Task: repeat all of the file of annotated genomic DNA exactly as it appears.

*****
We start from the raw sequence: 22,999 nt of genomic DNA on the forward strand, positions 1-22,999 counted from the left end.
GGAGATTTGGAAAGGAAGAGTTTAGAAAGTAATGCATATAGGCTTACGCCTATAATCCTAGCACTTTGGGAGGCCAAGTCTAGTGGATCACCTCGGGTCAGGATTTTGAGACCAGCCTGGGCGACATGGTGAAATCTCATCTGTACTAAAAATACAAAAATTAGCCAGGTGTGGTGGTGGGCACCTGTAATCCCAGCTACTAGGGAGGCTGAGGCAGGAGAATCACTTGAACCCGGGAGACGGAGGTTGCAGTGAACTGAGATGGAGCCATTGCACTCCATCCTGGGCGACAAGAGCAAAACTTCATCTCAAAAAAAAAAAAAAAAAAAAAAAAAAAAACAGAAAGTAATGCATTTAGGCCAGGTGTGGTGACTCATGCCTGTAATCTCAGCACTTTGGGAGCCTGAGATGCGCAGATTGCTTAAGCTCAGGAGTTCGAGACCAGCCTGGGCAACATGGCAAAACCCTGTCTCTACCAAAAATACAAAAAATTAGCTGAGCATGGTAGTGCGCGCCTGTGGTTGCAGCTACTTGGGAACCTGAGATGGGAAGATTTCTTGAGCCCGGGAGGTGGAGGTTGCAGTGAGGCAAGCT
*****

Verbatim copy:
We start from the raw sequence: 22,999 nt of genomic DNA on the forward strand, positions 1-22,999 counted from the left end.
GGAGATTTGGAAAGGAAGAGTTTAGAAAGTAATGCATATAGGCTTACGCCTATAATCCTAGCACTTTGGGAGGCCAAGTCTAGTGGATCACCTCGGGTCAGGATTTTGAGACCAGCCTGGGCGACATGGTGAAATCTCATCTGTACTAAAAATACAAAAATTAGCCAGGTGTGGTGGTGGGCACCTGTAATCCCAGCTACTAGGGAGGCTGAGGCAGGAGAATCACTTGAACCCGGGAGACGGAGGTTGCAGTGAACTGAGATGGAGCCATTGCACTCCATCCTGGGCGACAAGAGCAAAACTTCATCTCAAAAAAAAAAAAAAAAAAAAAAAAAAAAACAGAAAGTAATGCATTTAGGCCAGGTGTGGTGACTCATGCCTGTAATCTCAGCACTTTGGGAGCCTGAGATGCGCAGATTGCTTAAGCTCAGGAGTTCGAGACCAGCCTGGGCAACATGGCAAAACCCTGTCTCTACCAAAAATACAAAAAATTAGCTGAGCATGGTAGTGCGCGCCTGTGGTTGCAGCTACTTGGGAACCTGAGATGGGAAGATTTCTTGAGCCCGGGAGGTGGAGGTTGCAGTGAGGCAAGCT